WASHINGTON — Tanya Asapansa-Johnson Walker knows firsthand about the discrimination faced by many in the LGTBQ community today.
“I am a proud Black Transgender woman,” Johnson Walker told a House committee Tuesday. “I am a combat engineers Army veteran and my past has not been an easy one.”
Johnson Walker told lawmakers about discrimination she has faced when seeking medical care and housing.
“I tried to find medical care to assist with my transition, but was turned away, laughed at and at times declared mentally ill,” said Johnson Walker. “I myself have been turned away and discriminated against when seeking housing.”
LGBTQ rights advocates pointed to ongoing economic barriers and urged Congress to do more to legally protect the community against this kind of discrimination.
“Over a third of LGBTQ people who applied for credit in 2019 had their applications rejected,” said Spencer Watson, President and Executive Director of the Center for LGBTQ Economic Advancement and Research. “LGBTQ households are also more likely to be unbanked or underbanked than non-LGBTQ households are.”
Witnesses from Tuesday’s hearing said even with progress made from last year’s Supreme Court ruling to include protection against discrimination based on sex for employees, they urged Congress to pass more federal protections for the community too, particularly the Equality Act also known as H.R.5.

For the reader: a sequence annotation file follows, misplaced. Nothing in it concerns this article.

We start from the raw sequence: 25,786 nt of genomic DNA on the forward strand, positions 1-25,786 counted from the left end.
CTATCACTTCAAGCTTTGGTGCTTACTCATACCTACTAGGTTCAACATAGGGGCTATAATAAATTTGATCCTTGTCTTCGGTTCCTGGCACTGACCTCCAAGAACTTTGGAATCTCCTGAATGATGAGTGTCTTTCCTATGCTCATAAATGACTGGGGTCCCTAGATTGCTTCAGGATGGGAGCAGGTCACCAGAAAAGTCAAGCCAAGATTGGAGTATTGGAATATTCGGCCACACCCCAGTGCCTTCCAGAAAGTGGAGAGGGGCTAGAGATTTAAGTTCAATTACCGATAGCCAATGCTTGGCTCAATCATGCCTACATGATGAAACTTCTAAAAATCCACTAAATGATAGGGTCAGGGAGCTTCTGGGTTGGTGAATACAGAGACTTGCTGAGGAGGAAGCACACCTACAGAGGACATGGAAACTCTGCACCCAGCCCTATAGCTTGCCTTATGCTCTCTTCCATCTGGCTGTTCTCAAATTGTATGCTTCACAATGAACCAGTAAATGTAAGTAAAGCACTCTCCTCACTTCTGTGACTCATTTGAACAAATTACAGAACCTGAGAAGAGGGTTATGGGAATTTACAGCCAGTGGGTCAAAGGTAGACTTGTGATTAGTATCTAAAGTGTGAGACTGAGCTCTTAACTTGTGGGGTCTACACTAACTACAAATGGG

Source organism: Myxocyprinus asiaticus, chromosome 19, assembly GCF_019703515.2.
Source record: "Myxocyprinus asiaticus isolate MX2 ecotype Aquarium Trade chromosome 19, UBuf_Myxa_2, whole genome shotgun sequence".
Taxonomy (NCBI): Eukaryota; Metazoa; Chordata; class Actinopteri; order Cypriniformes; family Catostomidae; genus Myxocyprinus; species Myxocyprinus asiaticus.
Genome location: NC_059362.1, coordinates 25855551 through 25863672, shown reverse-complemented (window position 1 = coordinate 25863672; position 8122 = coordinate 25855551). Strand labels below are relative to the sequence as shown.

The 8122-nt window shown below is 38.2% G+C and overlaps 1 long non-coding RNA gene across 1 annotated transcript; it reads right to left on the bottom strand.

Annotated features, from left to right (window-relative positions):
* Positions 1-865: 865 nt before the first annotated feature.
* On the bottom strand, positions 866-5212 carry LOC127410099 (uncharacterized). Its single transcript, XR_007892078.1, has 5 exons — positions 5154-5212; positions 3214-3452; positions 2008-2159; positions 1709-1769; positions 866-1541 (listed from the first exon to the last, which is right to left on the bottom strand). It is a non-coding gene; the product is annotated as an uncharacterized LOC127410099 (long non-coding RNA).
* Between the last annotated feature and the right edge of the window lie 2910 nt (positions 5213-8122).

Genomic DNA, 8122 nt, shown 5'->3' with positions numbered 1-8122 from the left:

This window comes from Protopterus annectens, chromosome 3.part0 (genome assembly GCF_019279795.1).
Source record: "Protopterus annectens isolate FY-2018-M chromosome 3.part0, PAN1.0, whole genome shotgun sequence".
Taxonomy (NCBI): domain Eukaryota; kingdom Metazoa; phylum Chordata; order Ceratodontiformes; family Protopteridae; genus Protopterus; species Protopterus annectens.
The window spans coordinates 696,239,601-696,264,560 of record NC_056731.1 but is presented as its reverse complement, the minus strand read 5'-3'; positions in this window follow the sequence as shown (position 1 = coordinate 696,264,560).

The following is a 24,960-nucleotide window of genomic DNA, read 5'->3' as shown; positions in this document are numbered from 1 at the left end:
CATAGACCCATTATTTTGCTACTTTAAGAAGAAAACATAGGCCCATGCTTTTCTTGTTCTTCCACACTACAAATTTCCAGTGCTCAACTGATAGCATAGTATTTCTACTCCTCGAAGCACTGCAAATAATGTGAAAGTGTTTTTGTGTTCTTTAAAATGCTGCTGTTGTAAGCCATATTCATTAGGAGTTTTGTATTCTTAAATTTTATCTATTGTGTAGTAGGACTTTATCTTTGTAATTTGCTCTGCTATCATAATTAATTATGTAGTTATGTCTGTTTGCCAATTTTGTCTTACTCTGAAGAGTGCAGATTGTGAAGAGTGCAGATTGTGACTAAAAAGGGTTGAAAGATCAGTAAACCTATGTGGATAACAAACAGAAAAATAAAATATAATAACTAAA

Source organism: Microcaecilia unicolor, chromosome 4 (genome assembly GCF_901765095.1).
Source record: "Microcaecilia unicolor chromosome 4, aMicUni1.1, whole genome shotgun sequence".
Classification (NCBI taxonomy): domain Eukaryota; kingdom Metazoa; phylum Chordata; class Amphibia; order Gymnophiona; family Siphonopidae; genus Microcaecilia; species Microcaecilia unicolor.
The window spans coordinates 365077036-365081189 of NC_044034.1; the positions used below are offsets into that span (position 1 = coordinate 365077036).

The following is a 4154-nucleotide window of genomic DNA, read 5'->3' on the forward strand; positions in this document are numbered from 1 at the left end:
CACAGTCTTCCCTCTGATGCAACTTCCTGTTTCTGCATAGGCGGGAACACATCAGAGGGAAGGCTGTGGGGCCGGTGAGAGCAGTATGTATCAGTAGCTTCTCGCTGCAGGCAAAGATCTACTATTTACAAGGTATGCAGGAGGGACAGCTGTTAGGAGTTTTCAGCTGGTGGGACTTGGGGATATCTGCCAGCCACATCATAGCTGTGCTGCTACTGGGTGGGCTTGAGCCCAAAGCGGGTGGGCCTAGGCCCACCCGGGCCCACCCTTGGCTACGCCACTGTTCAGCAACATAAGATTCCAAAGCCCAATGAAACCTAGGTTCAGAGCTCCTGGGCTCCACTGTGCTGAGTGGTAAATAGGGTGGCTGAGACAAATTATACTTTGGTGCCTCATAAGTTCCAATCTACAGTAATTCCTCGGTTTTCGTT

The Equality Act already passed the House earlier this year and it now sits in the hands of the Senate.
The vote in the House was 224-206, with three Republicans joining every Democrat to vote in favor of the measure.
The bill would amend the 1964 Civil Rights Act to protect people from being discriminated based on sexual orientation and gender identity in employment, housing and other public accommodations like restaurants.
“Without it, LGBTQ people will continue to be subject to state level discrimination and the constant chipping away of federal protections,” said Todd Sears, Principal and Founder of Out Leadership, LLC.
The fate of the proposal is unclear in the Senate.
The Equality Act has faced Republican pushback over criticism about it infringing upon religious freedom, opposition to transgender women participating in sports, and questions about restroom access.
“This bill is a blatant attempt to normalize and promote laws that are both unfair and dangerous to our society,” said Rep. Andrew Clyde (R-Georgia) in April. “H.R.5 circumvents the bipartisan Religious Freedom Restoration Act.”
A vote for the Equality Act has not been scheduled in the Senate.
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